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With COVID-19 still full steam ahead, burnout is on the increase. Under COVID-19, a recent study conducted by Harvard Business Review found that 62% are struggling to meet their workload and balance their work with other responsibilities, 85% of employee’s well-being has declined in the last year, people are exhausted and are finding it difficult to maintain their relationships with others, and burnout levels are highest among millennials.

Furthermore, a 2018 Gallup poll investigated why employees felt workplace burnout, which is a great place to start when thinking about what you can do to avoid full-blown burnout and having to leave your current position. 

They found that employee burnout is primarily due to how they are managed, rather than the expectations placed on them for hard work and high performance. 

Specifically, five factors were highly correlated with burnout:

Unfair treatment at work - “from bias, favouritism and mistreatment by a coworker to unfair compensation or corporate policies.” The issue is that if “employees do not trust their manager, teammates or executive leadership, it breaks the psychological bond that makes work meaningful.”

Unmanageable workload - with too much to do, you can quickly feel overwhelmed and unable to know where to start to get on with your job. This can quickly lead from an employees who’s excited to get on with the job to poor performance, a lack of motivation and damage to their confidence. Furthermore, if they feel as though they are being unfairly treated, they are less likely to discuss their problems with their line managers and as a result, the issues become even more entrenched. 

Lack of clarity in the role - Gallup’s 2017 State of the American Workplace report found that only 60% of workers strongly agree that they know what is expected of them at work. With changing expectations, employees find it difficult to know what’s necessary, may focus at the wrong task at the wrong time. This may lead to frustrations about company goals and how well aligned they are with their goals - a misalignment can lead to them asking themselves why they took this job. 

Lack of communication and managerial support - employees who strongly agree that they feel supported by their manager are 70% less likely to experience burnout. On the other hand, an inattentive manger will leave employees feeling “ uninformed, alone and defensive.” However, we’ve found during COVID-19 that  the communication issues often stem from the top. You might well be asking your line manager to clarify, but he or she might equally not be in the know and equally as frustrated!

Unreasonable time pressure - according to the Gallup report, when employees have enough time to do all of their work, they are 70% less likely to experience high burnout. Unfortunately, these time constraints are often arbitrary numbers placed on then by managers with no experience delivering that piece of work. Furthermore, once you’ve fallen behind on a task, you’ve less time to complete the rest of your allocated work, which can lead to a spiral in how you are able to manage your work, and in time, burnout.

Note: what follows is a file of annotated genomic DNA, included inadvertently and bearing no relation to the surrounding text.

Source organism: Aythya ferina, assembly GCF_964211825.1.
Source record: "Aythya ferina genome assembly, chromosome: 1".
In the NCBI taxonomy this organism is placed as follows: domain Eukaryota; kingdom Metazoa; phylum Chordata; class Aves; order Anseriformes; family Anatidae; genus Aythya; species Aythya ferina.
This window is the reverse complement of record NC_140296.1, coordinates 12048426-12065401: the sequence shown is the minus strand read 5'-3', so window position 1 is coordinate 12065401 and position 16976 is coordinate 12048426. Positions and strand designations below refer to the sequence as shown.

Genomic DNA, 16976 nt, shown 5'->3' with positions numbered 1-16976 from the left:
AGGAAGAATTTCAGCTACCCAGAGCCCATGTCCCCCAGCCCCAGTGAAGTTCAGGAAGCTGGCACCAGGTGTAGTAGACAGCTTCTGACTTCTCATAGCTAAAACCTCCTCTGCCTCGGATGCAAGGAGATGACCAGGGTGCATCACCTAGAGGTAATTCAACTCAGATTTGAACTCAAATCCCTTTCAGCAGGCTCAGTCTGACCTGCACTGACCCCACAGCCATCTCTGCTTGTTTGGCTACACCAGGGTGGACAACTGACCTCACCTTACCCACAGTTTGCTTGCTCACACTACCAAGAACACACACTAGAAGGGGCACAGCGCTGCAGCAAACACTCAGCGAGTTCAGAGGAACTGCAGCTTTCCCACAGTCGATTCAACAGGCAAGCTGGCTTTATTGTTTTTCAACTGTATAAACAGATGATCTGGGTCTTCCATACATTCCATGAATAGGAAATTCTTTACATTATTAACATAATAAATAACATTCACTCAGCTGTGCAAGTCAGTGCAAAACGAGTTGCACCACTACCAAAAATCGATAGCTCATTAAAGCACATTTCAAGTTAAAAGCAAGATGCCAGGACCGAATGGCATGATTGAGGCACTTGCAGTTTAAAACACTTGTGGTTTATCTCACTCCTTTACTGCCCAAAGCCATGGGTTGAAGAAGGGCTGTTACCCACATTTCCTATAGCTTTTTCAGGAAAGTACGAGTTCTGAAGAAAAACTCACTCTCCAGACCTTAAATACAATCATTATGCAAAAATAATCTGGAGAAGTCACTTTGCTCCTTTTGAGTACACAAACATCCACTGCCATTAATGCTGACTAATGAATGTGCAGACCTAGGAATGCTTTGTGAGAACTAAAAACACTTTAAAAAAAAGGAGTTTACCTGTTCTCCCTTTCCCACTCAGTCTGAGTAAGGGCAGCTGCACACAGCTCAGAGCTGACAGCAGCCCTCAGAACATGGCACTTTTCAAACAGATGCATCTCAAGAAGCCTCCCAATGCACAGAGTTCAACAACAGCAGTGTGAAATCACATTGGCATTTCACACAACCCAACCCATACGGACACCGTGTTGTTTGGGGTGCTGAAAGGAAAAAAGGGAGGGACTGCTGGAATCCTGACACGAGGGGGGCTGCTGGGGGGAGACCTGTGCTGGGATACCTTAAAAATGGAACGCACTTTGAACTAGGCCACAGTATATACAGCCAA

How to get your work-life balance under control to avoid burnout

Luckily for you, burnout is avoidable if you stop it in its tracks before it overwhelms you and takes over your life. 

Here are a few top tips to get your burnout under control before it’s too late:

Identify your sources of stress - are there one of two things from the above list that are especially causing you stress? Identifying these and taking these issues to your line manager is a great place to start to help you relieve some of that overwhelm. 

Speak to colleagues at work - as burnout is a peculiarly workplace phenomenon - you can only get it through the issues you are having at work - others might be in the same boat as you. Rally round and find out how others are feeling. If you are experiencing similar problems, how can you improve the situation together? Who do you need to consult? What do you want to change? Furthermore, isolation is a big part of burnout, so the ability to feel less isolated is also a great place to start. 

Plan - now that some lockdown restrictions have been lifted, make the most of being able to see friends and family, and get some dates in the diary!

Set boundaries - it can be difficult working from home, but try to make sure that there’s a separation between your work life and your home life. Perhaps you could add in a fake commute, or if your company is starting to go back to the office, ask to return, at least a couple of days a week. 

Tell your friends and family - let your significant others know that you are struggling in the workplace. They might be able to offer support - they might well be in the same boat and it could be a great way for you both to let off steam - or they could have been in the same position at another time and have some great advice. Failing that, they will offer a listening ear, a shoulder to cry on, or be more patient and understanding with you if you are having a bad day. 

Delve into your own projects - having something to look forward to on an evening is so much more pleasurable than aimlessly watching TV with a big bowl of ice cream, which you’ll regret the next day. Especially if you are on your own, activities where you can see where you’ve progressed, from puzzles, to knitting to running are a great way to spend an evening that will give you that achievement high. 

Feed your energy - keep a diary of activities and habits that make your feel energised and do more of these. If possible (work permitting), try to do the opposite as well, and do less of what makes you feel demotivated and unhappy. 

What change are you going to make to ensure you don't reach career burnout? Let us know in the comments below.

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